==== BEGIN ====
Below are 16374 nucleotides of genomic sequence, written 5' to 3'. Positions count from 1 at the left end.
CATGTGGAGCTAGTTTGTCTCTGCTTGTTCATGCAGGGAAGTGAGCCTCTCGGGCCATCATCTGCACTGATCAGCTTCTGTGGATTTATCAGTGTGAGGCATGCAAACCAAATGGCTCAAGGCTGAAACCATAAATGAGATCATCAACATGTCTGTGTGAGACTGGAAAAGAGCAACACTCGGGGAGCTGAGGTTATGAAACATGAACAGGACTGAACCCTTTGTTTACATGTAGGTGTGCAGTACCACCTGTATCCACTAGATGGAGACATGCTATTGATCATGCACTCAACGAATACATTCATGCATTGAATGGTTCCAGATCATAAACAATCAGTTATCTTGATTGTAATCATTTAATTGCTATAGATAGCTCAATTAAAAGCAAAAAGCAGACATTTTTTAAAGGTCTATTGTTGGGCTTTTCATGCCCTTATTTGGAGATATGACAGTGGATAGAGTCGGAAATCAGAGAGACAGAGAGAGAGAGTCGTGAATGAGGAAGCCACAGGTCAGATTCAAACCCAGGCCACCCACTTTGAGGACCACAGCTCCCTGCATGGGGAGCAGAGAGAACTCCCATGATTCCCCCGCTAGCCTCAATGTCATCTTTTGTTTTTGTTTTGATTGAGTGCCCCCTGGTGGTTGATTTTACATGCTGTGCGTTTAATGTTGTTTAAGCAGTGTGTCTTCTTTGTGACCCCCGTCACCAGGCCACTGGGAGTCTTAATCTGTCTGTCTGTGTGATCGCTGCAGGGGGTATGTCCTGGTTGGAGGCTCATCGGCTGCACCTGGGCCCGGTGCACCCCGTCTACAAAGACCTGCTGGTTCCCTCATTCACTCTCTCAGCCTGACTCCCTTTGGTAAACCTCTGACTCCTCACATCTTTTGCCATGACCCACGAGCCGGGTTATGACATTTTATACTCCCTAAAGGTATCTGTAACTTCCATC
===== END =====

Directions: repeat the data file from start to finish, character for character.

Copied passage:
Below are 16374 nucleotides of genomic sequence, written 5' to 3'. Positions count from 1 at the left end.
CATGTGGAGCTAGTTTGTCTCTGCTTGTTCATGCAGGGAAGTGAGCCTCTCGGGCCATCATCTGCACTGATCAGCTTCTGTGGATTTATCAGTGTGAGGCATGCAAACCAAATGGCTCAAGGCTGAAACCATAAATGAGATCATCAACATGTCTGTGTGAGACTGGAAAAGAGCAACACTCGGGGAGCTGAGGTTATGAAACATGAACAGGACTGAACCCTTTGTTTACATGTAGGTGTGCAGTACCACCTGTATCCACTAGATGGAGACATGCTATTGATCATGCACTCAACGAATACATTCATGCATTGAATGGTTCCAGATCATAAACAATCAGTTATCTTGATTGTAATCATTTAATTGCTATAGATAGCTCAATTAAAAGCAAAAAGCAGACATTTTTTAAAGGTCTATTGTTGGGCTTTTCATGCCCTTATTTGGAGATATGACAGTGGATAGAGTCGGAAATCAGAGAGACAGAGAGAGAGAGTCGTGAATGAGGAAGCCACAGGTCAGATTCAAACCCAGGCCACCCACTTTGAGGACCACAGCTCCCTGCATGGGGAGCAGAGAGAACTCCCATGATTCCCCCGCTAGCCTCAATGTCATCTTTTGTTTTTGTTTTGATTGAGTGCCCCCTGGTGGTTGATTTTACATGCTGTGCGTTTAATGTTGTTTAAGCAGTGTGTCTTCTTTGTGACCCCCGTCACCAGGCCACTGGGAGTCTTAATCTGTCTGTCTGTGTGATCGCTGCAGGGGGTATGTCCTGGTTGGAGGCTCATCGGCTGCACCTGGGCCCGGTGCACCCCGTCTACAAAGACCTGCTGGTTCCCTCATTCACTCTCTCAGCCTGACTCCCTTTGGTAAACCTCTGACTCCTCACATCTTTTGCCATGACCCACGAGCCGGGTTATGACATTTTATACTCCCTAAAGGTATCTGTAACTTCCATC